Is the web dying? The state of affairs in 2016

Luis Vieira
Jul 2, 2016 · 8 min read

If we look at some of the latest data, that compares the mobile web, with native apps, we can see that the mobile web, clearly has a broader reach, but lacks by a much larger extent on engagement.

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Total time spent across desktop, mobile apps and mobile browser by Comscore

Why is this happening?

This seems to be an experience related problem, these days native apps seem to consistently provide better experiences than their web counterparts, with better performance, smoother animations, and fully integrated with the device OS.

Why are we failing to deliver the same level of experiences on the mobile web that native apps are able to provide?

I believe there are several factors at play: for starters browser vendors have some guilt here, inconsistent browser support and late adoption of API’s don’t make life easy for developers.

Other interesting side, is the business side of things, with third party integrations, analytics and ads. Most large company websites have dozens if not hundreds of requests, with ads already accounting to between 18% and 79% of the total data downloaded in mobile devices.

A study conducted in the United States, France and Germany(which are the countries with the biggest usage of ad blockers) states that:

  • Ads only take up 9% of the surface of the average webpage in the US
  • But the time needed to load ads represents over 50% of the total load time of page
  • On average, 53 third-parties are involved behind the scenes of a page, syncing data, cookies, etc.

On the mobile web if we add this up to slow connections, latency and slower cpu’s, a full page refresh on each click, it’s just not going to work.

But don’t we have really fast connections now?

The latest OpenSignal data, shows that only eight countries in the whole world, are able to provide, on average, an LTE signal 80% of the time, being South korea and Singapore the best from this group. The United States offer great coverage, but average speed, and countries such as the United Kingdom have only 53% of coverage.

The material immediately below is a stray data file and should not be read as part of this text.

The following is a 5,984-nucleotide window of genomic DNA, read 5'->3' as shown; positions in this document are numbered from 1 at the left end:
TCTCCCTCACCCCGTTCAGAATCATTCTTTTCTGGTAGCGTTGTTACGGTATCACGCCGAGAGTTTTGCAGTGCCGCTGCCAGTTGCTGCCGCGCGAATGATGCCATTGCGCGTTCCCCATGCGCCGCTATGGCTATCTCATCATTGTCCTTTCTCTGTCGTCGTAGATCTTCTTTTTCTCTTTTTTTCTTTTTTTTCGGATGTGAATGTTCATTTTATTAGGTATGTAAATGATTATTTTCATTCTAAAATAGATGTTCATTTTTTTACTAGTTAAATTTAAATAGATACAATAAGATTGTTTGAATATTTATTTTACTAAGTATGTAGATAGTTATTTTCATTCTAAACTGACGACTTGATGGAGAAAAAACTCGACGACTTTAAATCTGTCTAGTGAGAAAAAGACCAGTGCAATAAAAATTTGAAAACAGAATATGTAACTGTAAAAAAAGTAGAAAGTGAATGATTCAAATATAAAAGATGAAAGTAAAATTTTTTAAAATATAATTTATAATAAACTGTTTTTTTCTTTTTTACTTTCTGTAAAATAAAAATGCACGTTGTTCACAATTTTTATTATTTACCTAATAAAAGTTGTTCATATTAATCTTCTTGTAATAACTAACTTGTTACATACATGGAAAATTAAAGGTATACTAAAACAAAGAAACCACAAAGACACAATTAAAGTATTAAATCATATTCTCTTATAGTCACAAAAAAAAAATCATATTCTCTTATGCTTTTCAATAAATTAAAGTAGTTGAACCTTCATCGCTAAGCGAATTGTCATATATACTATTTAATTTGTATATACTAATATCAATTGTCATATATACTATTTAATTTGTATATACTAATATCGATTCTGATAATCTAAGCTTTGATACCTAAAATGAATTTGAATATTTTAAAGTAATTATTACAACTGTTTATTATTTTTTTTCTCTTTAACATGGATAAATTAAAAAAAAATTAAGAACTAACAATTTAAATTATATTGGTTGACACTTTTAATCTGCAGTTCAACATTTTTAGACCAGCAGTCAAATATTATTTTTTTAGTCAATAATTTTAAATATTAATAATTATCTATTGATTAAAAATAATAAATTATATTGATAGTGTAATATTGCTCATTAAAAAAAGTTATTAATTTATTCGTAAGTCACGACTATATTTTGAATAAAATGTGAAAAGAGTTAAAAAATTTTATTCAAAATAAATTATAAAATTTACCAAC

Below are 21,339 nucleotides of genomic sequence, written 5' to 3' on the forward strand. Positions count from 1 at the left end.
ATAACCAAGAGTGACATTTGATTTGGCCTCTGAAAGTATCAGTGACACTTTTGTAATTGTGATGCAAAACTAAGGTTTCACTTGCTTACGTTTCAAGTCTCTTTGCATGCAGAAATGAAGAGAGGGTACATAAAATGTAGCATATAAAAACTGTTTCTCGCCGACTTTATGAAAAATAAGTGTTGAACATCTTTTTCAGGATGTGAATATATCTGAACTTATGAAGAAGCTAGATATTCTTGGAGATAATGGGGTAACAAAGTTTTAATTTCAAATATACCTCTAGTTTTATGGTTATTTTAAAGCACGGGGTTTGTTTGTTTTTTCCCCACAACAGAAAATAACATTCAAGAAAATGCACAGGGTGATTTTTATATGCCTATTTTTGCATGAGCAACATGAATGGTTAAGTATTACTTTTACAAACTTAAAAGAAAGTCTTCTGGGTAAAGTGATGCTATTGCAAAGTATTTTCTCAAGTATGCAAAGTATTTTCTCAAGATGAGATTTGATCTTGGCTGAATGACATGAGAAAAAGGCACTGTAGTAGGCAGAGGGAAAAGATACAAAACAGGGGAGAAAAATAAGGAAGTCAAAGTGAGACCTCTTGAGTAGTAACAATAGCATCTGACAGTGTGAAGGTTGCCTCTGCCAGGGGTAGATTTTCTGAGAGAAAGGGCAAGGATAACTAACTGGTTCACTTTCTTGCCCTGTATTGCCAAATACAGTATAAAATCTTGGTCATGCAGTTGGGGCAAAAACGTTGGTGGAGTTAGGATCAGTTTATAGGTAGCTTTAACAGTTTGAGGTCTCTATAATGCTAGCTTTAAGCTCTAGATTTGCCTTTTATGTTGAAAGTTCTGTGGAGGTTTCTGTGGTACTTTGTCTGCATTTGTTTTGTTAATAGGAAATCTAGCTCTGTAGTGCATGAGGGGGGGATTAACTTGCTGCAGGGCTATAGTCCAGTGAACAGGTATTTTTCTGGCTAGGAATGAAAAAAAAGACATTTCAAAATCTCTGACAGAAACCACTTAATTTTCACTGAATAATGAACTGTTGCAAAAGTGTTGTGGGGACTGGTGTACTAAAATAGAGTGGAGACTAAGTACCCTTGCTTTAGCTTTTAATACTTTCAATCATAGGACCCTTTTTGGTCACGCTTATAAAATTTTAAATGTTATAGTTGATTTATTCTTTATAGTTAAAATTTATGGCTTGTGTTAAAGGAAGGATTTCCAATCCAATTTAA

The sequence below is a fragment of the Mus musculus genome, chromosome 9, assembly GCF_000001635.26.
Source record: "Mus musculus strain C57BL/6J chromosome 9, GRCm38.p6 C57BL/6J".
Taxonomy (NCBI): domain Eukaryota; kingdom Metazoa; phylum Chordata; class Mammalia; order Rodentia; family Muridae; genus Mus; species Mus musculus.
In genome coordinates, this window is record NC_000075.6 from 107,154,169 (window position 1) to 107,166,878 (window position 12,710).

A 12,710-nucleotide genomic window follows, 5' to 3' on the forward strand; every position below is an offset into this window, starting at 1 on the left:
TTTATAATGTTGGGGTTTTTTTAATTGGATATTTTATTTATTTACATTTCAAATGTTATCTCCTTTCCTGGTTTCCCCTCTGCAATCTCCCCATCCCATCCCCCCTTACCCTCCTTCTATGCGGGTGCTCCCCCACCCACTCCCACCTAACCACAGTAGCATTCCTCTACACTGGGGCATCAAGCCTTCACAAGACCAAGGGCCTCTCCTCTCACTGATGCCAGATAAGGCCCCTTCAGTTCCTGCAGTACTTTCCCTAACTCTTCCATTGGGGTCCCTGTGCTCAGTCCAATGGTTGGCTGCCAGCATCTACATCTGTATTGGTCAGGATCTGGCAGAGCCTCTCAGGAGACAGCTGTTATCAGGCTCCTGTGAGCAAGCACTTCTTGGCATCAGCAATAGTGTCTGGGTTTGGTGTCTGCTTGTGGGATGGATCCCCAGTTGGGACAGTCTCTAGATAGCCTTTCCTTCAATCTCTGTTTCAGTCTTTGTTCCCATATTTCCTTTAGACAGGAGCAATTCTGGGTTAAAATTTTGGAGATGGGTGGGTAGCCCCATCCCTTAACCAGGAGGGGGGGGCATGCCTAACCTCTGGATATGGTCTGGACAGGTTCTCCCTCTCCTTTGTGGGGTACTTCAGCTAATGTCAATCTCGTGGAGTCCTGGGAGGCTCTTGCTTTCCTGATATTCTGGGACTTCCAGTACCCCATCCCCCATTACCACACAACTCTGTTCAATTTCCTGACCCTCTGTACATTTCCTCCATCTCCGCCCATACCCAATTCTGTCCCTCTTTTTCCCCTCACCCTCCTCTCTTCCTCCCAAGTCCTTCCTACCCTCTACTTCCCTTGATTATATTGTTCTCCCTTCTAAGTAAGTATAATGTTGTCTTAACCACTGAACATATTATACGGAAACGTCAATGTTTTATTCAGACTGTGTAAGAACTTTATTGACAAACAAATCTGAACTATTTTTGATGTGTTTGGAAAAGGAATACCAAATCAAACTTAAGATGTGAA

In this years Google I/O, in a great web performance talk, Ilya Grigorik drilled down, what it looks like to be a mobile user in the UK, today, in terms of network connection.

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We can see that 30% of the time mobile users have a 2g connection with 50% reliability and are offline 5% of the time.

Also he analysed things from a usage perspective, we can see that the offline use case, is much more usual in urban areas.

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Some more interesting facts about the new mobile world are that: 20% of U.S. households rely only on cellular data, and 60% of all mobile connections worldwide are 2g.

Outdated Performance metrics

Our performance measurement models need to get updated, many companies are still too focused on total page load time as the main performance metric. We need to look at first meaningful paint and time to interactive as our main metrics. These are the ones that have the most impact on user experience.
Also runtime performance is still mostly ignored, the fluidity of animations and scroll is of major importance.
On an interesting survey conducted in 2014, about what features users want from a news experience, smooth navigation was the first choice with 77.6% of votes.

On a really interesting talk, about how facebook approaches web performance, it’s shown their focus on two performance metrics:

  • Time to interact: Minimum usable content inserted in the DOM and interactive
  • Display Done: All Content on page displayed

Performance models need to be more user centric. The RAIL performance model is a great example of this way of thinking:

  • Focus on the user; the end goal isn’t to make your site perform fast on any specific device, it’s to ultimately make users happy.
  • Respond to users immediately; acknowledge user input in under 100ms.
  • Render each frame in under 16ms and aim for consistency; users notice ‘jank’.
  • Maximize main thread idle time.
  • Keep users engaged; deliver interactive content in under 1000ms.